# Taking a natural number different from zero as a base case in an inductive proof

Principle of mathematical induction states that if a subset $$S$$ of a successor set $$\omega$$ is also a successor set, then $$S=\omega$$. In primitive terms, it is formulated as:

if $$S \subset \omega$$, if $$0 \in S$$, and if $$n^+ \in S$$ whenever $$n \in S$$, then $$S=\omega$$.

Now, I wonder what if a statement that I want to prove holds for numbers starting from $$b \in \omega$$ for example. Would it be correct to introduce

1. a set $$L$$ that contains all natural numbers that satisfy the statement

2. a function $$s: \omega \to \omega, s(n) = n^+$$

3. a function $$r: \omega \to \omega, \begin{cases} r(0) = b\\ r(n^+) = s(r(n))\\ \end{cases}$$

4. a set $$S$$ that contains all natural numbers for which $$r(n)\in L$$

and show that $$0$$, $$n$$ and $$n^+$$ are in $$S$$? Because I can't just start proving inductively from $$b$$ and say that it holds for all numbers starting from $$b$$, as the principle of induction clearly states that $$0$$ has to be in $$S$$ too. So, I introduce a trick, i.e. mapping to perform induction.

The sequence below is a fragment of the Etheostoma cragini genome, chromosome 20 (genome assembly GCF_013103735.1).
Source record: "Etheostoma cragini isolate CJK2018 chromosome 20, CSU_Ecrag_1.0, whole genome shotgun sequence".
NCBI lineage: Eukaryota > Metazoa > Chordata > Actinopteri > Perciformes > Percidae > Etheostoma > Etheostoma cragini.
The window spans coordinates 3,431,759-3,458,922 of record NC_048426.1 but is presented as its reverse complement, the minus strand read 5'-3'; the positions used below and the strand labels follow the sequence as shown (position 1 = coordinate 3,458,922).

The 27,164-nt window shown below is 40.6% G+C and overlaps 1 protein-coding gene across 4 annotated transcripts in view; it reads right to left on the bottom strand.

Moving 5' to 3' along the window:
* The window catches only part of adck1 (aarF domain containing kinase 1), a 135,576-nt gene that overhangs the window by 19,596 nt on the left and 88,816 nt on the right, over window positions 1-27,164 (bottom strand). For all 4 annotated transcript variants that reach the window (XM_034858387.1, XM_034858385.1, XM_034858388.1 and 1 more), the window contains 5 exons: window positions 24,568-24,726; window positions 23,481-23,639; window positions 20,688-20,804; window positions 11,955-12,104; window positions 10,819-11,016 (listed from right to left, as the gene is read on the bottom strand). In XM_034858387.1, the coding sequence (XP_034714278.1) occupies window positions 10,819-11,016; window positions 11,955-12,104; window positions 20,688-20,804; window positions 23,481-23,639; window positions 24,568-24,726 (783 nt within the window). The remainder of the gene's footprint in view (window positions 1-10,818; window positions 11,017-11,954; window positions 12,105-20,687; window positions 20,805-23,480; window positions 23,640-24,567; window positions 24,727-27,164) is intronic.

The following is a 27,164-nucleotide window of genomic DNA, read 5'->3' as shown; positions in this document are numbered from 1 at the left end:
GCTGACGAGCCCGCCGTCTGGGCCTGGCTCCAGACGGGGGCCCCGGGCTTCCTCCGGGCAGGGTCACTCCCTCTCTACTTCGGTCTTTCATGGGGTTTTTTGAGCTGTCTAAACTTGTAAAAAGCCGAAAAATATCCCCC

Is it correct to do so? If not, then how to formally show that I can start from any number?

## 1 Answer

You can either generalize the principle of induction to:

"For all $$b \in \omega$$: if $$S \subset \omega$$, if $$b \in S$$, and if $$n^+ \in S$$ whenever $$n \in S$$, then $$S=\{ n \in \omega | n \geq b \}$$."

Or, you can use the principle as stated and prove the base and step for the property $$P(n)$$ defined as $$n \geq b \to P'(n)$$, where $$P'(n)$$ is the 'real' property you are interested in, i.e. the property you want to prove all numbers $$n \geq b$$ to have. This works, since $$P(n)$$ will be trivially true for all $$n < b$$.